What’s that now?! It is true. Publishing photos of the illuminated Eiffel Tower, without obtaining the permission from the operating Company, is illegal.

Copyright laws give the original creator exclusive rights to its sale and distribution, for their lifetime + 70 years (as per European Copyright Laws). Gustav Eiffel, the creator of Eiffel Tower died in 1923, so his creation returned to ‘public domain’ in 1993. Here’s the wrinkle – Pierre Bideau’s artistic rendition, the tower’s lighting/light-show whent up in 1985 and is still covered under the same copyright law. When the tower is lit up after dark or lights up and shimmers for 5 minutes every hour, from sunset to 1:00 AM, technically speaking, those pictures and videos cannot be published without permission.

The company that operates Eiffel tower, ‘Société d’Exploitation de la Tour Eiffel’, has specific language about this legality;

The views from the Eiffel Tower are rights-free. Permission and rights must be obtained from the “Société d’Exploitation de la Tour Eiffel” (the Operating Company, or SETE) for the publication of photos of the illuminated Eiffel Tower.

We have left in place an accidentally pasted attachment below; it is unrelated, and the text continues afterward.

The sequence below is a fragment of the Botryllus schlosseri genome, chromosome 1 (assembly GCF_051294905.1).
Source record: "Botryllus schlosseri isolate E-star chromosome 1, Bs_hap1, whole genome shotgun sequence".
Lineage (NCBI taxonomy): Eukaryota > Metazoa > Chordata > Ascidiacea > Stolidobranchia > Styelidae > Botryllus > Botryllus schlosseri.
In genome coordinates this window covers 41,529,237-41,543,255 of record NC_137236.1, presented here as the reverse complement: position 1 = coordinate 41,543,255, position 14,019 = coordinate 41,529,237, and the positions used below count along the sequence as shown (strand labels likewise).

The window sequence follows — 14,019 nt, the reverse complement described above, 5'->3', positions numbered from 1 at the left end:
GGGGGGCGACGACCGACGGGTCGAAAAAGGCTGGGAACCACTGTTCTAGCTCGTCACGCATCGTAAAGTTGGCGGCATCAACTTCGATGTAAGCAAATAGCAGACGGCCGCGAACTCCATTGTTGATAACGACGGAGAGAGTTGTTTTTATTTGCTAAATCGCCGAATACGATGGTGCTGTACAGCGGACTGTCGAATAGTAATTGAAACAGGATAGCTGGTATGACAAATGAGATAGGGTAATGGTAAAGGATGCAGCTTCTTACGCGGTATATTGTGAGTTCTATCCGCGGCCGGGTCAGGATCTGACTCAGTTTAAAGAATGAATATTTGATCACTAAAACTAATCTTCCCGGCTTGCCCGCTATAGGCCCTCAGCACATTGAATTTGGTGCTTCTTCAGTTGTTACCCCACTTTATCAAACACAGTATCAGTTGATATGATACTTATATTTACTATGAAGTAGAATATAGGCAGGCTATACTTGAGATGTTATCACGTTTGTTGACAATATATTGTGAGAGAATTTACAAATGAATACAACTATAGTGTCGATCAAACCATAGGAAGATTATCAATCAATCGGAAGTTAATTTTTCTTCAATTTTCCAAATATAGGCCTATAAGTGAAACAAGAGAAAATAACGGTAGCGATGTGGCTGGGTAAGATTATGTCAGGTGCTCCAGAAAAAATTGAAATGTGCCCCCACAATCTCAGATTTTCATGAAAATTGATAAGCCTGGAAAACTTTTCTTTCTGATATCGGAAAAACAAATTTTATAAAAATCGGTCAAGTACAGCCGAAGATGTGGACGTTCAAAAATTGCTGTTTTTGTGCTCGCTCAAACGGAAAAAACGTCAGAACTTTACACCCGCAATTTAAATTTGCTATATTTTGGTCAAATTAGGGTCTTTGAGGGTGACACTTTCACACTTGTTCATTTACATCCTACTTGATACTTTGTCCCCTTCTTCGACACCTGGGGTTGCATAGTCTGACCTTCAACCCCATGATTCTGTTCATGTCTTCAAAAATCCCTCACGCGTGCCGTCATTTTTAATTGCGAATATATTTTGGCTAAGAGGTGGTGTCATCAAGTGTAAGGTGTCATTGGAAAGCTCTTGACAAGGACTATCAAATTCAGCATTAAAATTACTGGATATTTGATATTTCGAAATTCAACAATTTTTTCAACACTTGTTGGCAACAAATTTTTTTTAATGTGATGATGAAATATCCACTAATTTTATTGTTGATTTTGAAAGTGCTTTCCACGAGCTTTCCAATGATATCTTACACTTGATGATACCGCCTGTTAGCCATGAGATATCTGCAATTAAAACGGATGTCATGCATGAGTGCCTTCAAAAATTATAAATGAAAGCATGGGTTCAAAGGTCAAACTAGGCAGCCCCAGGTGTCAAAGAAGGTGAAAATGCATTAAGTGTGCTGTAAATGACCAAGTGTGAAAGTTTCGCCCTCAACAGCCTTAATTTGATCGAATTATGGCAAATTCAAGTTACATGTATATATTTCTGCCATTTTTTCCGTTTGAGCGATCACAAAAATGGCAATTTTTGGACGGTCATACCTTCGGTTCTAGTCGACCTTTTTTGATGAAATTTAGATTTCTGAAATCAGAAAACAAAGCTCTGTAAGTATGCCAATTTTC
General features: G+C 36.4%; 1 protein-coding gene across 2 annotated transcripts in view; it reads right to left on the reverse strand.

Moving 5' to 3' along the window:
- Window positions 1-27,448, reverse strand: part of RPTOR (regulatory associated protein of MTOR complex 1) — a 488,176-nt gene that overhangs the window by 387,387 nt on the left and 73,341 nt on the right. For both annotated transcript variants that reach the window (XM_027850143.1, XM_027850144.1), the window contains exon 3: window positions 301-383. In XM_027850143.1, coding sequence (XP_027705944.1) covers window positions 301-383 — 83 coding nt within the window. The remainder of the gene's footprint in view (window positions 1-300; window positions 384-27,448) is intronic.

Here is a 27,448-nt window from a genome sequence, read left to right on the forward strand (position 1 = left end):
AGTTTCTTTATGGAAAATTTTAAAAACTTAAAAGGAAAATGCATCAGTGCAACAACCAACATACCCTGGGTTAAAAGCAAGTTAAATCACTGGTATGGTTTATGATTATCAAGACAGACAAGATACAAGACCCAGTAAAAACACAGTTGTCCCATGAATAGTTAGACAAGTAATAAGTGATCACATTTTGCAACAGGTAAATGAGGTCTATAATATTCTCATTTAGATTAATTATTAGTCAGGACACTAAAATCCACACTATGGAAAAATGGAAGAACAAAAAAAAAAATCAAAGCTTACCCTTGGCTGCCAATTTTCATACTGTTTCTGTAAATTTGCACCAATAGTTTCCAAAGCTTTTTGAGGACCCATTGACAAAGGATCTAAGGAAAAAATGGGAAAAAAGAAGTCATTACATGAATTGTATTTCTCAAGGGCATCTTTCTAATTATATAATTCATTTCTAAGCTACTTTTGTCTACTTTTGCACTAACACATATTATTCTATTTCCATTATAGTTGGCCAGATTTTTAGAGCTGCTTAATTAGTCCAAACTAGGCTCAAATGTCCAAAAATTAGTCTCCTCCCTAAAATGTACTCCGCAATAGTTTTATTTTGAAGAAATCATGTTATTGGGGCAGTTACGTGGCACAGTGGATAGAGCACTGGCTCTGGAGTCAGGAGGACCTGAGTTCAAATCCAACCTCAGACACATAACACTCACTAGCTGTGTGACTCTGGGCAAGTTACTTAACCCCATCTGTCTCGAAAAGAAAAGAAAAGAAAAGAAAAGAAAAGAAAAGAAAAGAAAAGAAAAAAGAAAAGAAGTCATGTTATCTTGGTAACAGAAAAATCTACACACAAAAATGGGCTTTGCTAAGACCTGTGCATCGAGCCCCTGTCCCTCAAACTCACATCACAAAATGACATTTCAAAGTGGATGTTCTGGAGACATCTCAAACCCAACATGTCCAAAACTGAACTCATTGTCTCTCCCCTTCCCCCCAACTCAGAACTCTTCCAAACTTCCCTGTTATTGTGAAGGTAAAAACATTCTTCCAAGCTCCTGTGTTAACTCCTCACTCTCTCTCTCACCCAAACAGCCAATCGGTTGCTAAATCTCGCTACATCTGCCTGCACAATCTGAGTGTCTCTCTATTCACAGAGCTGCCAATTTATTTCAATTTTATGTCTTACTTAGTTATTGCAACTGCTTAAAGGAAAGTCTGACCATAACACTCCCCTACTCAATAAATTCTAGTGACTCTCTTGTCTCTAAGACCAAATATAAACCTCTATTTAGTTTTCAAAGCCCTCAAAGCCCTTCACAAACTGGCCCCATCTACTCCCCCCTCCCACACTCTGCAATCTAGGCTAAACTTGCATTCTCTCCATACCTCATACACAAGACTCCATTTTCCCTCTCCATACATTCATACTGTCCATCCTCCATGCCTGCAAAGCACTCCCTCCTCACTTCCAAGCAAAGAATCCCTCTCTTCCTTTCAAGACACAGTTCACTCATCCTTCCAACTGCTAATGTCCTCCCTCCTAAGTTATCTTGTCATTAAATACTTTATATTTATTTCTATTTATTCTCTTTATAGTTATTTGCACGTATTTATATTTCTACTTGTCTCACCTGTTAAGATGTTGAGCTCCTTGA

The concept of public domain has blown up with social media – as the beauty of the tower gets captured and published millions of times, over every media channel available to mankind. I have never heard of tourists being sued over this copyright law, so its safe to assume that it is in place to protect against commercial use. Unbeknownst, I have posted several pictures of the lit up tower in the years gone by.

In Summary, you can publish pictures of the Eiffel Tower clicked during daytime. However, you can capture the illuminated Eiffel Tower, but CANNOT publish them.

This story has been doing the media rounds in last few days and I first read about it on CN Traveler. Here’s a video discussing the copyright legality around this matter;

 

As a tourist, what do you make of this? Share with a comment below.